Flower in the Crannied Wall

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Tennyson memorial statue beside Lincoln Cathedral

"Flower in the Crannied Wall" is a 1863 poem by Alfred, Lord Tennyson.[1]

Text[edit]

Flower in the crannied wall,
I pluck you out of the crannies,
I hold you here, root and all, in my hand,
Little flower—but if I could understand
What you are, root and all, and all in all,
I should know what God and man is.

Plaque

Analysis[edit]

Tennyson composed the poem by the wishing well at Waggoners Wells.[2]

The Tennyson memorial statue (1903) by George Frederic Watts at Lincoln shows him holding a flower in his hand and a plaque with this poem.[3] The phrase flower in the crannied wall is sometimes used in a metaphorical sense for the idea of seeking holistic and grander principles from constituent parts and their connections.[4]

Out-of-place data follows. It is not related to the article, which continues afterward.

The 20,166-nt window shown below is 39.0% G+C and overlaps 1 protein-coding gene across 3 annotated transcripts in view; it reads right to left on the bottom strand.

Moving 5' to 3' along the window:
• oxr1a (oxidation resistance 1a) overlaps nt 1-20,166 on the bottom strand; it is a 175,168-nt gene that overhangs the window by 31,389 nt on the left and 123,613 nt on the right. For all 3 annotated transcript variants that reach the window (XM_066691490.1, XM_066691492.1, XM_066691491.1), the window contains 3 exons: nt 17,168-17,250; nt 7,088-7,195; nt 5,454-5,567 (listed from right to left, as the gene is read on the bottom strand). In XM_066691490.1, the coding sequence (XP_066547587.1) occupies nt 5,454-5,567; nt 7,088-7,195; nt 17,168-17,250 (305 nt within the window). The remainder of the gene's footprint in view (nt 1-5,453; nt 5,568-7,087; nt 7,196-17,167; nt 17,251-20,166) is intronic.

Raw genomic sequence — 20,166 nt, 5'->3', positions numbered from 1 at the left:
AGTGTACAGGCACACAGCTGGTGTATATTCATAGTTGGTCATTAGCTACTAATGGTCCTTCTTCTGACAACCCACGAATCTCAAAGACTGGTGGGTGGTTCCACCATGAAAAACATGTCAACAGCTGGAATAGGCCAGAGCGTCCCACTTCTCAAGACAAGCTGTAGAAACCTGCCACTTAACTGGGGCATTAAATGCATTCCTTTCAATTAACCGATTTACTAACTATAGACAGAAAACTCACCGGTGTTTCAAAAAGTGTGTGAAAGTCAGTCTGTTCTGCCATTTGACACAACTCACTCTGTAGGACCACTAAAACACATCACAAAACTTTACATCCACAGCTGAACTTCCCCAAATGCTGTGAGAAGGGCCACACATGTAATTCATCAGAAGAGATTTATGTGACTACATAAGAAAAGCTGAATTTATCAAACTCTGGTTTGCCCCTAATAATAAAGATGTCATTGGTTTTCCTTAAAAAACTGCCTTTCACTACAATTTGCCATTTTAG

References[edit]

  1. ^ Jerome Berryman (2017). Becoming Like a Child: The Curiosity of Maturity Beyond the Norm. Church Publishing, Inc. pp. 75–. ISBN 978-0-8192-3323-3.
  2. ^ Wishing Well
  3. ^ Monument to Lord Tennyson
  4. ^ Brandom, Robert (1981). "Leibniz and Degrees of Perception". Journal of the History of Philosophy. 19 (4): 447–479. doi:10.1353/hph.2008.0100.